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  1. #1
    One day at a time H2OChick's Avatar
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    spinning vs. cycling question

    What's the relationship between a spin class and actually getting out and riding a bike?

    The reason for this question:

    I've been spinning regularly, but have never been out on the road. I'm training for a triathlon (in July) and (since I have 3 small kids) my opportunities to actually ride will be few and far between - probably only once a week. Will the spinning help? Or am I fooling myself?

    Thanks for indulging a newbie question.

  2. #2
    Feed me your soul! Jakey's Avatar
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    The spinning will help, but you better be using a lot of resistance, and hopefully have an instructor who rides.

  3. #3
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    Nothing if your instructor sucks and/or you don't use enough resistance for flats and hills to get a quality ride.

    Koffee

  4. #4
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    you don't actually have to know how to ride a bike to spin, & i don't think you're allowed to pee while on the spin machine, while on bike you just...go

  5. #5
    Work hard, Play hard forum*rider's Avatar
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    IMO spinning is like riding a trainer, it can't simulate actual riding on the road.

    On the road there are vibrations sapping your strength, wind, subtle changes in wind direction, etc.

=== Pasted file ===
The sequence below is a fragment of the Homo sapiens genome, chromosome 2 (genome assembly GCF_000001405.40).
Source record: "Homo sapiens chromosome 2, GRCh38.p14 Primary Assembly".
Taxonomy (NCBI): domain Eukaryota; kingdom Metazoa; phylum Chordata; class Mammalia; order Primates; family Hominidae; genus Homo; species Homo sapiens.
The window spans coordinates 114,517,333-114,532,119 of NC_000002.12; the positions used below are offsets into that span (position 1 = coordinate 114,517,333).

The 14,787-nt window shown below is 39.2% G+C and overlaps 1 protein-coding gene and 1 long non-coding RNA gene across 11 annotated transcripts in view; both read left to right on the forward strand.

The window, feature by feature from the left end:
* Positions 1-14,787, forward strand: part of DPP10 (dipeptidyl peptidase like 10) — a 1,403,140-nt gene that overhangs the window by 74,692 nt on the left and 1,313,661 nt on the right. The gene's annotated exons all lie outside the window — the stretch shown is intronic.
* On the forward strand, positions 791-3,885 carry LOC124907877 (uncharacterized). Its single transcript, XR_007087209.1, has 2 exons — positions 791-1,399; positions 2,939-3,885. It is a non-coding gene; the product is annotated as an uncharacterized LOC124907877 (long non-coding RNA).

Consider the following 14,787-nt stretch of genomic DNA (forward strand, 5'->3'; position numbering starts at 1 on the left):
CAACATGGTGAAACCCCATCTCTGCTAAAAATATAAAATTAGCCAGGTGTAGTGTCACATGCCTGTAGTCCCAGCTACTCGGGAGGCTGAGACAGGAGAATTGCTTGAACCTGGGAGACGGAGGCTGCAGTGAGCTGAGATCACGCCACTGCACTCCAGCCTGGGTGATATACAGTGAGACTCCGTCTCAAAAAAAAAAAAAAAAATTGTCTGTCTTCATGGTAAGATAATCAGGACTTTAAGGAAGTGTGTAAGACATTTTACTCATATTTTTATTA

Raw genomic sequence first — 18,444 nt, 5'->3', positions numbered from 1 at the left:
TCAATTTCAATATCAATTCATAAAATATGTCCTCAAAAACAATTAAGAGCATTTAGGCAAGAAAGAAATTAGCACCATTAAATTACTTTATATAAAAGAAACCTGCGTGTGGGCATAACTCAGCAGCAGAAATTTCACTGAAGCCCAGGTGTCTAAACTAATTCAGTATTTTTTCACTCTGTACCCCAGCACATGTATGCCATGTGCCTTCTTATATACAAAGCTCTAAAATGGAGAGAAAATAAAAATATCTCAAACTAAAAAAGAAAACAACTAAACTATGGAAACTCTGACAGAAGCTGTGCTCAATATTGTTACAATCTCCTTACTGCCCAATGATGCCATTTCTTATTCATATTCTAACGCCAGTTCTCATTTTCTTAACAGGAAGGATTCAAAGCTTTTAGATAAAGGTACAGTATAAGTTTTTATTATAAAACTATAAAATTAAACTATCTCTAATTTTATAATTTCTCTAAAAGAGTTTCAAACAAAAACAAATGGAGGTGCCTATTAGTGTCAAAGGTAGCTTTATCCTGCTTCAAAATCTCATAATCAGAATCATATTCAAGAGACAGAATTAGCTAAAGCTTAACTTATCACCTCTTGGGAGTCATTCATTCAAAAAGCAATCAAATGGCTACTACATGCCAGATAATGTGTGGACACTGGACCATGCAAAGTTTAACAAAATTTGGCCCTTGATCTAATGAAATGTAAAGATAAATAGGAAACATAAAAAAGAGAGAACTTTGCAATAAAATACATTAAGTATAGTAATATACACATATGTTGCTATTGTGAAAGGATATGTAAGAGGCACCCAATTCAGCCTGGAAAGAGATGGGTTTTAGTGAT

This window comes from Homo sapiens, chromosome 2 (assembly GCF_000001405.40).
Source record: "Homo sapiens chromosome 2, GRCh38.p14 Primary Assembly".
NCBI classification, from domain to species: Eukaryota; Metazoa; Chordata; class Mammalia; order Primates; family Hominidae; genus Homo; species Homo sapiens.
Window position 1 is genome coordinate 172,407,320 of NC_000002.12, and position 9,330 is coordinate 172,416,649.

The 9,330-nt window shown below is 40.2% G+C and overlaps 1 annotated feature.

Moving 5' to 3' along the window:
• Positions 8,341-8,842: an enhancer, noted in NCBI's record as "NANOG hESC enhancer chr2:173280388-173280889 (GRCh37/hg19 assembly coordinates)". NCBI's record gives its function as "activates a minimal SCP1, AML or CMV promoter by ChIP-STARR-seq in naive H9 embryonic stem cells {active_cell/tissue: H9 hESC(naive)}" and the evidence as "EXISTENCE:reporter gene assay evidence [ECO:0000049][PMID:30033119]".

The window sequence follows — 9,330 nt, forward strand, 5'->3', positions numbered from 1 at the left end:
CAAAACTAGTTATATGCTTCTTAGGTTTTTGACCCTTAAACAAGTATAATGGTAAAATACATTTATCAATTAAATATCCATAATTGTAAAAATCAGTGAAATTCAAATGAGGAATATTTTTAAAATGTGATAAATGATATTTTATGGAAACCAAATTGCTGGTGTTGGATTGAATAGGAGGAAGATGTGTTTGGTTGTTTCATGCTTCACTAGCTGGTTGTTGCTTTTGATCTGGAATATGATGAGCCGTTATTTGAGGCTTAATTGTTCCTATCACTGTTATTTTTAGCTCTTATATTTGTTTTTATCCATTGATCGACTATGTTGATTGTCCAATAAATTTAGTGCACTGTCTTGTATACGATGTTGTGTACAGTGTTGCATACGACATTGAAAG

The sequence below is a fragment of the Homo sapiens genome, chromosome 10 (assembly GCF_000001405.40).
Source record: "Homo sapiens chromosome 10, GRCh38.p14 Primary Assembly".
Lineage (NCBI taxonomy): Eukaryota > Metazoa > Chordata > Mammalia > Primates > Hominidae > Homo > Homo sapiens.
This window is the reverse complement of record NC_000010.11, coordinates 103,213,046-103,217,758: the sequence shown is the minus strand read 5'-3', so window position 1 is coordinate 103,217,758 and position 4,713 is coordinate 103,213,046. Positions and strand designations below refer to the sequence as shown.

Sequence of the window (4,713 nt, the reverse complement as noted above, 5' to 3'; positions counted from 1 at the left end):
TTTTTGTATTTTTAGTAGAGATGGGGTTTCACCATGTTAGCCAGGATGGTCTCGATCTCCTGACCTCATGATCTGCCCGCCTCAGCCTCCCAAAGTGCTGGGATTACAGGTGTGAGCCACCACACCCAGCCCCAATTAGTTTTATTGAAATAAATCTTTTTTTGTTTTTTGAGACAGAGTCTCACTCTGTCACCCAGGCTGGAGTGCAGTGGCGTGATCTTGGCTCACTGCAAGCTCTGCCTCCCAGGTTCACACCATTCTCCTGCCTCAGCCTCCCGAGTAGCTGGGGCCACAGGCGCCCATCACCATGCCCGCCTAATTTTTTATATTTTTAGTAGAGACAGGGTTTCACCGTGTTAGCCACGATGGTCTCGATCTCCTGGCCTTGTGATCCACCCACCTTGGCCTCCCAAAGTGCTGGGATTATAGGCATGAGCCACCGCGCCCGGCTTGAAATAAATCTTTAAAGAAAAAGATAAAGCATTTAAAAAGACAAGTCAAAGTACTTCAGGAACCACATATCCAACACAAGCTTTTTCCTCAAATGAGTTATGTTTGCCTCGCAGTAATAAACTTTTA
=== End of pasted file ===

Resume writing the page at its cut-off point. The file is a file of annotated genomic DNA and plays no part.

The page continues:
It would be best to go out and ride, but if you can't, well, you do the best you can with what you have right?

  6. #6
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    True, it's better than nothing. You just have to be dilligent when you're taking class and keep challenging yourself if you think the instructor isn't able to give you objectives that fit within your training plan.

    Koffee

  7. #7
    Chairman of the Bored catatonic's Avatar
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    Yeah beware the wind...even the fastest set of spinning feet could slow down real quick on a nice 30mph gust.

    Wind still kicks my butt silly....climbs, no biggie....distance, bah who cares...but put me in front of a nice headwind, and I'm hurting.

    For a tri, best bet is go out and ride. If you can't the trainer will do.

    During my move to Florida, I was unable to use my bike due to the airlines mangling it a bit (needed to replace a broken hanger...grr...), so I was using an exercise bike....I never felt so sluggish in my life....I als felt it after getting my bikeback on the road...I felt slower.

    In the end I relaized that the way the exerciser built up resistance was not comfortable, so I ran with it low, which was causing me to not get as good a workout...add in that the exercise bike was not comfortable, nor was there any moving air to keep my cool (that same moving air adds to the workout as well due to aerodynamic drag), and it was a unpleasant exercise as well. After about a month of commuting by bike again, I felt as strong as I was.

    The point is there is a difference. Mostly being the exercise bike is more of a constant environment, while the actual road has many variables, which usually makes it far tougher than the exercise bike.

  8. #8
    One day at a time H2OChick's Avatar